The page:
I have the same problem. Kept outside in its own pile—I think the ants go after them. In cherry I find it difficult to clean the holes. Pressure washer then microwave works good. I read the only sure way is high temperature. I’ll stick with wormy chestnut, wormy butternut, spalted silver maple for my “rustic” material.

Cha Cha Cha

-- Steve, 'Sconie Great White North

View okwoodshop's profile


448 posts in 4226 days

#7 posted 09-20-2012 01:49 AM

leave them rough ,put some satin spar urethane on them and they are about the right size to make a couple fishing rod racks out of.Maybe stain one darker

View gfadvm's profile


14940 posts in 3741 days

#8 posted 09-20-2012 02:04 AM

Look at my “Arkansas Cherry Table” to see what I did with some cherry that was in much worse shape than yours. My best friend has it in his log home and he and his wife love it. I would love to have that cherry and would make a dresser top valet from it. I used an air gun and dental pick to clean all the castings out of the holes and tunnels.

-- " I'll try to be nicer, if you'll try to be smarter" gfadvm

View Moron's profile


5048 posts in 4945 days

#9 posted 09-20-2012 02:34 AM

Do not burn them

Sadly they are yours and not mine.

In the right hands, its worth as much as gold by weight.

-- "Good artists borrow, great artists steal”…..Picasso

View redryder's profile


2393 posts in 4153 days

#10 posted 09-20-2012 05:42 AM

I agree with “Moron”. I made my daughter a jewelry rack here and I have more projects in mind with the left over. Don’t go cutting it up and throwing it in the oven until your sure you have something living in it. I spent five minutes cleaning up the board you see in my project…...................

-- mike...............

View alekhine's profile


50 posts in 3610 days

#11 posted 09-20-2012 06:27 AM

Gshepherd, that is not a worm you ask in that picture:) But i am not 100 percent sure there is no beetle inside, i hope not..
Baking in the oven…? this i am 100 percent sure my wife never will let me do it. One question… How about dripping some alcohol into the holes? I had heard that alcohol kills the bugs, does it worth trying?

KnickNack, some of the holes that go through to the other side and openings in both sides are 5 mm in diameter (quite big).. And my nick you ask, yes! he was the grandmaster, one of the world champions and my favourite because of the character in his play. Last day of his life was in Estoril as you said.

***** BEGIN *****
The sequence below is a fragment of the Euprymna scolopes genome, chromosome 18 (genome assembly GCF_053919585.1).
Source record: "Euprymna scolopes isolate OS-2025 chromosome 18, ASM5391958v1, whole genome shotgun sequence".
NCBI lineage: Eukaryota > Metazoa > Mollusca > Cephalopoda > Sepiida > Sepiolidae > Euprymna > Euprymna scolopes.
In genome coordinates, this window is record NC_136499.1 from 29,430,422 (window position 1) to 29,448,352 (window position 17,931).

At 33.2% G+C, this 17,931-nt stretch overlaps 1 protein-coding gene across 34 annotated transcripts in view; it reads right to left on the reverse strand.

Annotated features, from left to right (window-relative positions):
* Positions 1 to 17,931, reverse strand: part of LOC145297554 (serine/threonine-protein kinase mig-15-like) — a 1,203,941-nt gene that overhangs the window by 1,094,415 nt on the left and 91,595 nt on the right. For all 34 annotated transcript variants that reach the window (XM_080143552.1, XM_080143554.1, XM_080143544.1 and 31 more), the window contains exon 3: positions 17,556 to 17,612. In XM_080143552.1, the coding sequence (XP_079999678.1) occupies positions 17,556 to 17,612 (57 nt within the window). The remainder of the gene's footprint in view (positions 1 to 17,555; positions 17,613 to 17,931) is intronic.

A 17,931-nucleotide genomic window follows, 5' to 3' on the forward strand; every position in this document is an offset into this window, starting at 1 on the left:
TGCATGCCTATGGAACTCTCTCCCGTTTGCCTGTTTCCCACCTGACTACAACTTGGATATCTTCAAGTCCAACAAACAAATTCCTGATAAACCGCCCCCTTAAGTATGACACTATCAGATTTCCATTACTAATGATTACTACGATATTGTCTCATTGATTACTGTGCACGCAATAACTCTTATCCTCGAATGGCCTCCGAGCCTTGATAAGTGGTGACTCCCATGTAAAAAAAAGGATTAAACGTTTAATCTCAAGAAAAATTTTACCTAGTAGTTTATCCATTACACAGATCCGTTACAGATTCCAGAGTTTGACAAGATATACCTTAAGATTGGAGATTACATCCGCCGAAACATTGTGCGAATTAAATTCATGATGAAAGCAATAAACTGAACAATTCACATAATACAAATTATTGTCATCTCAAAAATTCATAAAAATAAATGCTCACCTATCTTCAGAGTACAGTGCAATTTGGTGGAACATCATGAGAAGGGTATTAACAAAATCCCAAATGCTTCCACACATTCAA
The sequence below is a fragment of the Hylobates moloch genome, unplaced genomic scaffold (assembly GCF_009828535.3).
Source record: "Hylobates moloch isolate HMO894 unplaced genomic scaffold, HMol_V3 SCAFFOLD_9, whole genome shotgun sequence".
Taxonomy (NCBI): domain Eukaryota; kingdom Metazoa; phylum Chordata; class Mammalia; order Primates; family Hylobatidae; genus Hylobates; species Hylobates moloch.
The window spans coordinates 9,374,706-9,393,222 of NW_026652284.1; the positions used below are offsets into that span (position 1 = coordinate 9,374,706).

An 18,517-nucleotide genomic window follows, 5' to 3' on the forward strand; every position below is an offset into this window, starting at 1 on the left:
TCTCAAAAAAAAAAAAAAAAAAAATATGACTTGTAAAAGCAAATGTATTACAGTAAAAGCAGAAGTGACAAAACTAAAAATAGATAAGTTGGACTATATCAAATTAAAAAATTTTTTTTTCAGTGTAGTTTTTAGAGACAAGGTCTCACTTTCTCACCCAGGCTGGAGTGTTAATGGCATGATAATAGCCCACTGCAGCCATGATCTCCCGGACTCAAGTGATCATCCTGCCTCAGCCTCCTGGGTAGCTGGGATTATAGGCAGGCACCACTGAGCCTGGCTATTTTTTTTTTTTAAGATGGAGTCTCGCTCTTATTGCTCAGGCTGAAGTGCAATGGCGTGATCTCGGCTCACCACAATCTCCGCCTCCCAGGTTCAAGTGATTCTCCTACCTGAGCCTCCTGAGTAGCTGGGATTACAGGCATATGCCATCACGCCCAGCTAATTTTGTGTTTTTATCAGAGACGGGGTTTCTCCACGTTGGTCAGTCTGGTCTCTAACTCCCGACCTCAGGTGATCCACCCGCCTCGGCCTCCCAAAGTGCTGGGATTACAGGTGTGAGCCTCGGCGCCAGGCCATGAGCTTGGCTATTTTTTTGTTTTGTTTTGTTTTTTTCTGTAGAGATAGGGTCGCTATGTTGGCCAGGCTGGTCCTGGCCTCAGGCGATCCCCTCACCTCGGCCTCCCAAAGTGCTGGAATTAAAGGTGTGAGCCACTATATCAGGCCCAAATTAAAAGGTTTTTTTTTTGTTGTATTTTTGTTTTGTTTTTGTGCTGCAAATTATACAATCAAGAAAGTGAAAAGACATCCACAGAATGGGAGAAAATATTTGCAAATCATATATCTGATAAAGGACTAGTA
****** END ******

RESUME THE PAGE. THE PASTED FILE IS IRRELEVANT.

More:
Thanks you all for the comments you give,

-- Efe Yaparoglu ,Izmir.... Not getting what u wished is a sign that there is something better behind.

View WDHLT15's profile


1819 posts in 3527 days

#12 posted 09-20-2012 11:32 AM

Looks a little like carpenter bee damage. If it is beetles, the kind that make those sized holes do not persist in dry wood. It is definitely not the dreaded powderpost beetles. I suspect that the party is over and the bugs are gone.

-- Danny Located in Perry, GA. Forester. Wood-Mizer LT40HD35 Sawmill. Nyle L53 Dehumidification Kiln.

View grfrazee's profile


388 posts in 3191 days

#13 posted 09-20-2012 01:31 PM

I have heard that you can stick the boards in the freezer for a few days/weeks and that’ll kill the bugs, but I have no reliable reference to back that statement up, so take it for what it’s worth.


View jerkylips's profile


495 posts in 3621 days

#14 posted 09-20-2012 01:36 PM

”Clean out the holes the best you can with a dental pick, cut them in half and put them in the oven on the lowest setting you can. Mine goes down to 170°F. Let them bake for a coupe of hours. That will kill all the bugs that are living.”

sorry, but I could NOT bring myself to put something in the oven to kill worms, then use that oven to cook food. It would mess with my mind too much. “Is it just me or does this pizza taste a little…..wormy?”

View Dallas's profile


3599 posts in 3538 days

#15 posted 09-20-2012 10:16 PM

Jerkylips, I have a question: Why would it bother you?

I suppose you didn’t know that federal standards for pure flour include, “No more than 30 insect parts per pound”.

Have a Great wood working day!

-- Improvise.... Adapt...... Overcome!